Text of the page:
To Require or Not To Require: The ACT


Mauricio Hermann-Richer, Staff Writer

In October seniors at RAHS took the American Collegiate Test, better known as the ACT. The ACT is an entrance exam used by most colleges and universities to make admissions decisions. It is a multiple-choice, pencil-and-paper test administered by ACT, Inc. That evaluates a student’s knowledge in reading, math, language, scientific reasoning, and writing. 

Before 2020, The ACT was required nationwide for every student that wanted to attend a university. This would still be the case if the pandemic never would’ve happened. Last year’s seniors didn’t have to take the ACT because of COVID-19, sparking a debate on if the universities should continue to require standardized testing. 

Valyncia Martin, a senior at RAHS, took the ACT. She thinks the ACT should not be required to get into a university saying, “Some students aren’t good test-takers and can have an off day and bomb the whole test. A lot of students’ GPAs are very high but their ACT score doesn’t correlate. A low ACT score could be because of many different reasons that do not represent the student’s knowledge.”

Some people think colleges should only consider a student’s GPA over their ACT score for admission and scholarships. Martin thinks colleges should value a GPA more saying, “[The GPA] is representing all of your high school work throughout four years and not just one day.”

Many colleges now have their school as “Test-Optional”. This means students do not have to send in their ACT scores as a part of their applications, it is optional. Harvard, Stanford, New York University, Princeton, and Yale all are making the ACT or SAT optional for the upcoming first-year students.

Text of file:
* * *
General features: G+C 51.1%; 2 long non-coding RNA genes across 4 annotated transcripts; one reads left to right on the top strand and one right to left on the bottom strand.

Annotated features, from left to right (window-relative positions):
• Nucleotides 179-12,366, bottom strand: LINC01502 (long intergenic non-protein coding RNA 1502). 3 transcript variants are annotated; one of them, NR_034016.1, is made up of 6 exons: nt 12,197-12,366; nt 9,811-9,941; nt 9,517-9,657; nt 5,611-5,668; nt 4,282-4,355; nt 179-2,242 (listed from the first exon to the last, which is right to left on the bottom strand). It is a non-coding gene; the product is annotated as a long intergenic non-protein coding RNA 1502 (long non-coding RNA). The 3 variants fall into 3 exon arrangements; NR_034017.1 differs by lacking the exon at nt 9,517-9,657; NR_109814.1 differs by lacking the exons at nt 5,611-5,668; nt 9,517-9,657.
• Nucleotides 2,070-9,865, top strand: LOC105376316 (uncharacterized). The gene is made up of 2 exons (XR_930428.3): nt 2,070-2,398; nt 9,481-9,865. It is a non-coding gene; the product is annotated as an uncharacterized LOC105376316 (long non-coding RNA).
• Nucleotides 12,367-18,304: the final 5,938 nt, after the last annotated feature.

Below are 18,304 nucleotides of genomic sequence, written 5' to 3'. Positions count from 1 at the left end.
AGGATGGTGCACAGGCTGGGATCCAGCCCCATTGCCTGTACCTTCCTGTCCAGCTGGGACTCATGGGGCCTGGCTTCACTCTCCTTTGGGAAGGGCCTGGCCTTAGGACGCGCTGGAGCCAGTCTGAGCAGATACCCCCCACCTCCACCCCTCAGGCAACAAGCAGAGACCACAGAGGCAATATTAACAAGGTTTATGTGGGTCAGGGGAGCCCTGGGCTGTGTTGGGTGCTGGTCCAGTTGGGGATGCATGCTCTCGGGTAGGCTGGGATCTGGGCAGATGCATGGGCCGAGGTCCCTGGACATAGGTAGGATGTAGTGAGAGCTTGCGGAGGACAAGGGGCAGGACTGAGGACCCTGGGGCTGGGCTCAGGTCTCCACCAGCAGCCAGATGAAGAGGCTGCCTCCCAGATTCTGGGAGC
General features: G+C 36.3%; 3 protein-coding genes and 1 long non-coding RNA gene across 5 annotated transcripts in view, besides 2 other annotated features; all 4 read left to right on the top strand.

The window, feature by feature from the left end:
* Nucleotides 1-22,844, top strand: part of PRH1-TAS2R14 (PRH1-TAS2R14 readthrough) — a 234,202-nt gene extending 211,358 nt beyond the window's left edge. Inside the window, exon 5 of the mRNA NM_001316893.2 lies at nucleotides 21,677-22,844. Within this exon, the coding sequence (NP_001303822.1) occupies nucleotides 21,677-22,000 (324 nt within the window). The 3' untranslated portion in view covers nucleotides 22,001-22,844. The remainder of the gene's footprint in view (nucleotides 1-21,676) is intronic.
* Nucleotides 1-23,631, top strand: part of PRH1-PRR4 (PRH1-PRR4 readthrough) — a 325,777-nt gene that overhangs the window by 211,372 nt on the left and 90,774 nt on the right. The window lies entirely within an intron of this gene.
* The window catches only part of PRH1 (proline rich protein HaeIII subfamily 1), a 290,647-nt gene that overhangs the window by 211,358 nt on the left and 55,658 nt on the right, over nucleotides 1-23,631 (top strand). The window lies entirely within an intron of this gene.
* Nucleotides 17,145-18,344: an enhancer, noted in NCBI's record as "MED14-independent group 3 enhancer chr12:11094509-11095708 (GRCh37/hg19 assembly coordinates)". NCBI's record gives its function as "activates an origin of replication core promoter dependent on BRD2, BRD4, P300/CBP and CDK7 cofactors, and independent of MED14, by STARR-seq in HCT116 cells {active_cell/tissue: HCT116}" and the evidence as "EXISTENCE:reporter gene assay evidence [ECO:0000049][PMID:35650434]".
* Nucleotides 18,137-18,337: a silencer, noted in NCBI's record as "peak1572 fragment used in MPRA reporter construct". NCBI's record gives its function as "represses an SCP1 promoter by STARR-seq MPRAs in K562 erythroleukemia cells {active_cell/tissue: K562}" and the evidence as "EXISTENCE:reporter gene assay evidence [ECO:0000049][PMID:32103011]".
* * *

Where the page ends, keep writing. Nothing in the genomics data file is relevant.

The University of Chicago was one of the first colleges to make standardized testing optional. According to the HechingerReport, the University of Chicago reported a record enrollment of first-generation low-income students and rural students and veterans. 

Also, they found that if SAT and ACT scores were the sole basis of admission, 53% of students who were accepted wouldn’t have gotten in. 

Madlen Meyer, another senior at RAHS, experienced stress preparing for the ACT. She said, “There is no good way to prepare for the ACT. Yes, there are a ton of practice tests that you can take but those don’t really help. The time limit on the ACT is ridiculous. Seventy-Five questions in forty-five minutes is absurd. Standardized testing should not be a requirement for college admission, I think it shouldn’t even be an option.”

As more and more universities are starting to make the ACT/SAT optional, the debate on whether a college should value an ACT score or a student’s GPA more or if the ACT should be required at all will grow. We could be seeing an end to the Standardized testing for college admissions in the near future.